A Call for Many Peaces:

by | Mar 18, 2024 | 0 comments

A Call for Many Peaces:

The Power of Hibakusha Stories and Cultural Analysis of

the Concept of Peace   

By Reiko Tashiro, CQ Lab, Japan reiko.tashiro@cqlab.com



In today’s world, conflicts persist even 80 years post-World War II. The recent suggestion of tactical nuclear weapon use by Russian President Vladimir Putin highlights the growing threat of nuclear warfare, underscoring the urgent need to preserve the narratives of aging hibakusha (atomic bomb survivors). This article delves into the societal impacts of hibakusha stories, recounting the experiences of a survivor and their testimonial activism. It examines how these narratives influence grassroots movements. In the latter part, it questions the dominant notion of peace and the cultural influences on it. Hypothesizing that prevailing peace paradigms reflect specific cultural values, it calls for a more culturally inclusive approach to peace studies. This article serves as a starting point for studying diverse cultural manifestations of peace.

*” Hibakusha” refers to survivors of either the atomic bombing at Hiroshima or Nagasaki in 1945. 

KEYWORDS: Hibakusha, Nuclear Weapons, Story Telling, Positive Peace, Cultural Worldview



It has been approximately 80 years since the first atomic bombs were dropped on Hiroshima and Nagasaki. Despite numerous efforts towards nuclear disarmament and abolition since then, as of early 2022, it is estimated that nine countries, including the United States and Russia, possess a total of 12,705 nuclear weapons (Stockholm International Peace Research Institute, 2022). The belief in the nuclear deterrence theory remains strong in maintaining peace. The U.S. Department of Defense stated that the country’s highest nuclear policy and strategy priority is to deter potential adversaries from nuclear attacks of any scale (2018). The Escalating tensions among nuclear-armed states, along with the proliferation and modernization of nuclear arsenals, and the increased risk of accidental nuclear use, contribute to a growing threat. 

The Bulletin of the Atomic Scientists which symbolizes the proximity of humanity to catastrophic destruction through its Doomsday Clock, set the clock hand to its closest to midnight (90 seconds) in 2023, following Russia’s invasion of Ukraine. The journal maintained the same setting in the following year and stated that ominous trends continue to point the world toward global catastrophe.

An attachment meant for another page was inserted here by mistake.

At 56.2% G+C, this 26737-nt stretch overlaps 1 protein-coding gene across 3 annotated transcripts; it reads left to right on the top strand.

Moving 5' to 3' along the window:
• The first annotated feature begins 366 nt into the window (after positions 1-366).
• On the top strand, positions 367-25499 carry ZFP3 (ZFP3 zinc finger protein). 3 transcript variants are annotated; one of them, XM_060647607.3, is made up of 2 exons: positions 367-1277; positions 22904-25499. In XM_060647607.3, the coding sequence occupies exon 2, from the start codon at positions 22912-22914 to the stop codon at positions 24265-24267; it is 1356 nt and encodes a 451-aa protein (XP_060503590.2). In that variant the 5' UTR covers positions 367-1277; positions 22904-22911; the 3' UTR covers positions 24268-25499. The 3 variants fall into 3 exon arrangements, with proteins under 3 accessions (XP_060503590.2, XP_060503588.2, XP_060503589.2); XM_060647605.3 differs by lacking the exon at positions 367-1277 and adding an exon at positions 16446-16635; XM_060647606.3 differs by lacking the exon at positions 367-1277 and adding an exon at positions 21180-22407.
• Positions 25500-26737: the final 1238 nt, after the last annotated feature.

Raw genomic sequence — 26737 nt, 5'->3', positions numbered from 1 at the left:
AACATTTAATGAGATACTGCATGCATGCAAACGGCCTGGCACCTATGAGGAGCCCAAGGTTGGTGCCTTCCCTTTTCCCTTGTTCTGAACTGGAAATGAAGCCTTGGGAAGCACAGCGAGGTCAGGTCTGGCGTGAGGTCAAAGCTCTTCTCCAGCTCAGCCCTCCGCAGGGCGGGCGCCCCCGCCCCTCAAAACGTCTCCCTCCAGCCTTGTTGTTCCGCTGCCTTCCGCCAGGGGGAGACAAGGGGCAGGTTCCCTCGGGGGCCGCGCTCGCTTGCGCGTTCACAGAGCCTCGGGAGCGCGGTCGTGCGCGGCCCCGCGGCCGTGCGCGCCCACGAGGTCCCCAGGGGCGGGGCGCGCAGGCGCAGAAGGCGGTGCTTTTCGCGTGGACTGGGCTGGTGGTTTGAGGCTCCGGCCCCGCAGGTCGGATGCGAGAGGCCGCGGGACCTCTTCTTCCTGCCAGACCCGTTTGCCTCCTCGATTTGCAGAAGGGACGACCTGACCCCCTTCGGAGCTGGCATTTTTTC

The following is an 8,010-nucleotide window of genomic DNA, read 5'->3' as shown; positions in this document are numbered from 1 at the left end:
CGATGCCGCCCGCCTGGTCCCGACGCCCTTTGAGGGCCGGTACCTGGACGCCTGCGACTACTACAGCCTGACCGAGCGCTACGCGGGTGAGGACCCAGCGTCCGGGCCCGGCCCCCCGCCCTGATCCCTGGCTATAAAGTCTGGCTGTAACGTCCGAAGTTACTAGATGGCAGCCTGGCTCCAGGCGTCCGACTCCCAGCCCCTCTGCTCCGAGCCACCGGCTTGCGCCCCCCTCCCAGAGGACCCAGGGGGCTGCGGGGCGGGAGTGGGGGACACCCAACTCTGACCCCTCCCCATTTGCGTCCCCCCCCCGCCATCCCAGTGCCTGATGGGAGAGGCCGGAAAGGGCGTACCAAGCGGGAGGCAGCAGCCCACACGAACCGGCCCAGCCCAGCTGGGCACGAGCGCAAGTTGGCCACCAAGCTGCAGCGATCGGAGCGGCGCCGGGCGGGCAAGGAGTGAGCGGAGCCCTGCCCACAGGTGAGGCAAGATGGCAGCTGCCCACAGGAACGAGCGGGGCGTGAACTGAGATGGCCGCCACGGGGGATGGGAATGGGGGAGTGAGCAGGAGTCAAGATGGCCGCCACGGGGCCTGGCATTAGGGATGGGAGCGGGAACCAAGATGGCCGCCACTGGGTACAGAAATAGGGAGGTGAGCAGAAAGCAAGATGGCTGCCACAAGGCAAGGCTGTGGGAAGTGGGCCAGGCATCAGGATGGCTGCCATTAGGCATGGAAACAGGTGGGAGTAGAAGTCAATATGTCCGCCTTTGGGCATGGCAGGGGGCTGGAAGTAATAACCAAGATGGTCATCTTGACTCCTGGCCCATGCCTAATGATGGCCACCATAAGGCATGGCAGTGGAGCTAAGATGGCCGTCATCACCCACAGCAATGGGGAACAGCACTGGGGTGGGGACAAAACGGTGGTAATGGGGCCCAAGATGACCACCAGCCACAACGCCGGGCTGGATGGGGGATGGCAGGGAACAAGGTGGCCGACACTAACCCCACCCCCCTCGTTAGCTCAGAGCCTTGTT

In the first half (Part 1) of the article, the focus is on the impact of hibakusha stories on society. Japan stands as the sole nation to have experienced atomic bombings in wartime. Therefore, it is essential to pass down the experiences of aging hibakusha. The narrative begins with the author’s mother, Toshiko Tanaka, a hibakusha who survived the bombing of Hiroshima. It details her experiences of the bombing and testimonial activities since 2007. 

In the latter half (Part 2), a hypothesis is posited that today’s peace studies are influenced by certain cultural perspectives. As evidence, Johan Galtung’s Positive Peace (PP) and the Positive Peace Index (PPI) developed by the Institute for Economics & Peace (IEP)  are explored. Analyzing the top rankings of PPI using Hofstede’s 6-Dimension Model and Wurstein’s 7 Worldviews, it is noted that PPI rankings notably skew towards cultures characterized by individualism and low power distance. Considering the reality of cultures predominantly exhibiting collectivism and high power distance, the call is made to acknowledge diverse concepts of peace.

The article aims to document the power and contribution of hibakusha’s stories and to analyze the cultural perspective of today’s peace studies.